Three years after the devastating earthquake, approximately 358,000 people are still living in over 500 camps scattered around Port-au-Prince and its surrounding areas, living under tents and tarpaulins. Their access to basic services, such as sanitation, health care and education is very limited. The country and its people continue to be very vulnerable to any future shocks.
For more details, please click here.(Updated in January 2013)
Oxfam has assisted more than 1.7 million people in more than 200 locations.
12 JANUARY 2010
The earthquake struck at 4:53pm on 12 January, a Tuesday. It damaged or destroyed 313,000 homes, making 1.5 million people homeless. There were 220,000 deaths, 300,000 people injured, and about 10 million cubic metres of rubble.
Within two weeks:
• Oxfam provided water for about 400,000 people
• Set up latrines and other hygiene/sanitation services in 14 urban and rural locations
• Began providing an income for survivors for jobs such as clearing rubble and constructing latrines
For more: http://www.oxfam.org.hk/content/124/one201002.pdf
1 YEAR LATER
In the first year, Oxfam assisted more than 1.2 million people, with various support:
• 3.6 billion litres of drinking water
• Water/sanitation/hygiene services in 113 camps
• Cholera prevention for 700,000 people
• Emergency shelter for 94,000 people
• Built 3,500 latrines, with privacy for women, and access for elderly and people with disability
• 135 metric tonnes of seeds and 7,000 farming tools
• Cash grants for 23,000 families to restart their livelihoods
• A free 24-hour cell-phone line for survivors to provide Oxfam with feedback, information and recommendations
For more: http://www.oxfam.org.hk/content/1444/onefeb11.pdf (page 7-13)
2 YEARS LATER
In the second year, Oxfam assisted about 532,000 people with a range of support:
• Support for farmers: seeds, training, equipment, prevention of erosion and deforestation, and national and global advocacy for more agricultural aid
• Organized the digging of an extensive network of drainage ditches
• Cholera prevention and treatment in rural and urban areas
• Construction of Ecological Sanitation (EcoSan) toilets
• Grants, loans and training to help restart more than 250 small-scale businesses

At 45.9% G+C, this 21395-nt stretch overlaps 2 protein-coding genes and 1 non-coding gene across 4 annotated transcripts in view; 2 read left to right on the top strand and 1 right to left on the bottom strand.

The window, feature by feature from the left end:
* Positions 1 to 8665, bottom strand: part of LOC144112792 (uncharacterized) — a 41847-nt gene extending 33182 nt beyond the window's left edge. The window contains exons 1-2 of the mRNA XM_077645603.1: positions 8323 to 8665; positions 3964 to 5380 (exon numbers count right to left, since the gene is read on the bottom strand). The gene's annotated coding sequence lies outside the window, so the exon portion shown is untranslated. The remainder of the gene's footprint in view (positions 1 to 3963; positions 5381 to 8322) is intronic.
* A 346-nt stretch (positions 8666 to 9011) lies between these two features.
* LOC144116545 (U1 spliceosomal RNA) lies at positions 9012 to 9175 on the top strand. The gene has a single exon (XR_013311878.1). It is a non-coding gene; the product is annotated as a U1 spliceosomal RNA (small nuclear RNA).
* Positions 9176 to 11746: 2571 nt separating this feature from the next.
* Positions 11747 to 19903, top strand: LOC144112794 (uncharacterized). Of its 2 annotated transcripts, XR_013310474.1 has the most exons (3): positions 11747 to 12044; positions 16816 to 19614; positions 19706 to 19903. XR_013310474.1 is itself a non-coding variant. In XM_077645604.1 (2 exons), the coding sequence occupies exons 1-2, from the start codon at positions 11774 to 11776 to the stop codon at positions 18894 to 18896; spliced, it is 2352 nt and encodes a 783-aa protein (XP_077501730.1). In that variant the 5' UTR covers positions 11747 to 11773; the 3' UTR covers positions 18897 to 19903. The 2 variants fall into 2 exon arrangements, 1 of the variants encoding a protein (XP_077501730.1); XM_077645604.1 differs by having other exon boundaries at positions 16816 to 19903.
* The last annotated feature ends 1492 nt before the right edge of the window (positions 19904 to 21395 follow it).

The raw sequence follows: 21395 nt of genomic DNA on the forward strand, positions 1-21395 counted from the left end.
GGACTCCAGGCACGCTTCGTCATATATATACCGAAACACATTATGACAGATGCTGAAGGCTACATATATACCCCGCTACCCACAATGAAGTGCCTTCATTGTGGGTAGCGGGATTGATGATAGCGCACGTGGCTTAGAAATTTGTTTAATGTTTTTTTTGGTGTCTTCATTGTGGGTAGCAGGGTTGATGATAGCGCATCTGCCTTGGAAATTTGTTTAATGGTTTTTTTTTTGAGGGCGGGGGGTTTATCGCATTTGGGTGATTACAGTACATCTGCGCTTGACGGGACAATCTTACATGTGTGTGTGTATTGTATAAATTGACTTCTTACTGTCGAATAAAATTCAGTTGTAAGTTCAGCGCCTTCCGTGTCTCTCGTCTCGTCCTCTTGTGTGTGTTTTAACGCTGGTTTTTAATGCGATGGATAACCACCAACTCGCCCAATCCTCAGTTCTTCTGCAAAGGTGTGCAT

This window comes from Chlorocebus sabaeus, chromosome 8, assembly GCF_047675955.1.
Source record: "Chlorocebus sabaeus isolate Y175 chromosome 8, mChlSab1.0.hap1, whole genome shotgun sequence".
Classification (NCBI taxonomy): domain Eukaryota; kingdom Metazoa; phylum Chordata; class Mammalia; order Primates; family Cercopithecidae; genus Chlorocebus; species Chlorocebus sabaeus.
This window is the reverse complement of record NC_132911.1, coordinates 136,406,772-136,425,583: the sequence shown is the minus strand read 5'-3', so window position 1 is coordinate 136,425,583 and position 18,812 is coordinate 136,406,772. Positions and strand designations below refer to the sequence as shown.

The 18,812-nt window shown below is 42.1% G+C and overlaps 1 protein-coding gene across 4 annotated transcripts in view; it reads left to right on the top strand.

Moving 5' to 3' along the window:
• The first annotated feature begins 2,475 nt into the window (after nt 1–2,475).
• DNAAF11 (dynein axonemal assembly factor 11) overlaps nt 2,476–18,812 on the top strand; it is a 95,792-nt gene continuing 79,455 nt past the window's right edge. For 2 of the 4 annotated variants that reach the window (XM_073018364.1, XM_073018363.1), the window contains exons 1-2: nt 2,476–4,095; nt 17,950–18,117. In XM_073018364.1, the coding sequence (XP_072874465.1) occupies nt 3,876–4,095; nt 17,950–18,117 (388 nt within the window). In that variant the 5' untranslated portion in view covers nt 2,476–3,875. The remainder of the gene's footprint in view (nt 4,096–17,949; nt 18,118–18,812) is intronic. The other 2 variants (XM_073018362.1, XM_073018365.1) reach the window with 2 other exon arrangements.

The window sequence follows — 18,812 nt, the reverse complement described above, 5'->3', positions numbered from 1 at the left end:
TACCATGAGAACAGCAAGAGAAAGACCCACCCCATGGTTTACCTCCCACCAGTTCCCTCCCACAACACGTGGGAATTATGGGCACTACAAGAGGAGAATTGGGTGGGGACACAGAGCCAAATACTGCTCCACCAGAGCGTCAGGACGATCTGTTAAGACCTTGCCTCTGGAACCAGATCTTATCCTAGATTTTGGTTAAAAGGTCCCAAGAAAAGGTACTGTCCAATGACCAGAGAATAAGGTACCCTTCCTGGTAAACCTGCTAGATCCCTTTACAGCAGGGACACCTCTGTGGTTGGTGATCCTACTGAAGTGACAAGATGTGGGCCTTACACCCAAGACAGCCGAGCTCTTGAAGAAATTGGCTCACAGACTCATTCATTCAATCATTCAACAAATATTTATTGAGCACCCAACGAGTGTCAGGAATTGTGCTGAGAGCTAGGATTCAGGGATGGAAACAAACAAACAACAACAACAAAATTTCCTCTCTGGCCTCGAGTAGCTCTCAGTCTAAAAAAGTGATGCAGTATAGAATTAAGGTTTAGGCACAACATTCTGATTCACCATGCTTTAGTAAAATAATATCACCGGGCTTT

• 1,064 grants for women for literacy and small-scale business support
• Training and support for Water Committees in camps
For more: http://www.oxfam.org.hk//filemgr/1739/HaitiProgressReport_English_JH_hirez.pdf
2012 and ONWARDS
Oxfam has a 3- to 5-year plan in Haiti.
The current focus is on assisting local organisations with rebuilding rural communities and inner-city neighborhoods in Port-au-Prince, and supporting these organisations to strengthen their capacity.
A main component is employment creation through developing small enterprises in urban and rural areas.
Activities will be extended for small-scale farmers, rebuilding agricultural production and strengthening markets.
Oxfam is working with government departments and the community on disaster risk reduction: community preparedness, contingency plans and rapid response. Haitians face the risk of hurricanes and floods as well as earthquakes.
Water, sanitation and public health will continue, as well as cholera prevention.
OXFAM IN HAITI
For the earthquake response, Oxfam has to date worked alongside about 100 organisations in five main sectors:
• Water and Sanitation (49)
• Livelihoods (32)
• Protection (9)
• Shelter (4)
• Disaster Risk Reduction (2)
Oxfam has raised HK$826 million for the response, including HK$10.8 million from the Hong Kong community.
As of 31 December 2011, Oxfam has allocated HK$748million.
Oxfam has been working in Haiti since 1978.
CHALLENGES FOR THE FUTURE
There is significant work ahead, as about 50% of the population has an unstable food supply, 70% has no stable employment, and 5% has cholera, the world’s highest infection rate. More than 800 camps remain, about 520,000 people live in tents or under tarpaulin, and about 5 million cubic metres of rubble remains.
Haiti’s government has not implemented comprehensive plans to address the key issues of shelter; sustainable access to water, sanitation, and hygiene; and secure livelihoods.
In the broader international context, donors have failed to meet UN humanitarian appeals and have delivered less than half of promised US$4.6 billion reconstruction funds. The international community must renew efforts to bolster the government’s capacity to effectively co-ordinate reconstruction, while consulting and engaging with Haitian citizens in the process.
(Link to 2 years after report)